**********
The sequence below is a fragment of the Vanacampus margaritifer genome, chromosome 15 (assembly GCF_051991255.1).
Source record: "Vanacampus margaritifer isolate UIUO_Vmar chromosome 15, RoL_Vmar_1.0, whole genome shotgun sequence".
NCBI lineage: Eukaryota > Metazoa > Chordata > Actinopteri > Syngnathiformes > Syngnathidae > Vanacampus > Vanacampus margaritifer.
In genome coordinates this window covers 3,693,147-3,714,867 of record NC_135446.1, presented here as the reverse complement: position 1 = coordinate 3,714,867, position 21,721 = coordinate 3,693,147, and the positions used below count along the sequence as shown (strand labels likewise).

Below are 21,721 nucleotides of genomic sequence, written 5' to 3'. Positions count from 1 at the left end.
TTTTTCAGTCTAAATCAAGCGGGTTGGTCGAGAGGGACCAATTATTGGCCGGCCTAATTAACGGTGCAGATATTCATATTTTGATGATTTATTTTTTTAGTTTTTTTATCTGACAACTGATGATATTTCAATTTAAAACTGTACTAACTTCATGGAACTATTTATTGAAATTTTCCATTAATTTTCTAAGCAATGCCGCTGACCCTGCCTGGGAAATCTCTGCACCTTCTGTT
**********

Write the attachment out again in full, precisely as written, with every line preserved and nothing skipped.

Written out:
The sequence below is a fragment of the Vanacampus margaritifer genome, chromosome 15 (assembly GCF_051991255.1).
Source record: "Vanacampus margaritifer isolate UIUO_Vmar chromosome 15, RoL_Vmar_1.0, whole genome shotgun sequence".
NCBI lineage: Eukaryota > Metazoa > Chordata > Actinopteri > Syngnathiformes > Syngnathidae > Vanacampus > Vanacampus margaritifer.
In genome coordinates this window covers 3,693,147-3,714,867 of record NC_135446.1, presented here as the reverse complement: position 1 = coordinate 3,714,867, position 21,721 = coordinate 3,693,147, and the positions used below count along the sequence as shown (strand labels likewise).

Below are 21,721 nucleotides of genomic sequence, written 5' to 3'. Positions count from 1 at the left end.
TTTTTCAGTCTAAATCAAGCGGGTTGGTCGAGAGGGACCAATTATTGGCCGGCCTAATTAACGGTGCAGATATTCATATTTTGATGATTTATTTTTTTAGTTTTTTTATCTGACAACTGATGATATTTCAATTTAAAACTGTACTAACTTCATGGAACTATTTATTGAAATTTTCCATTAATTTTCTAAGCAATGCCGCTGACCCTGCCTGGGAAATCTCTGCACCTTCTGTT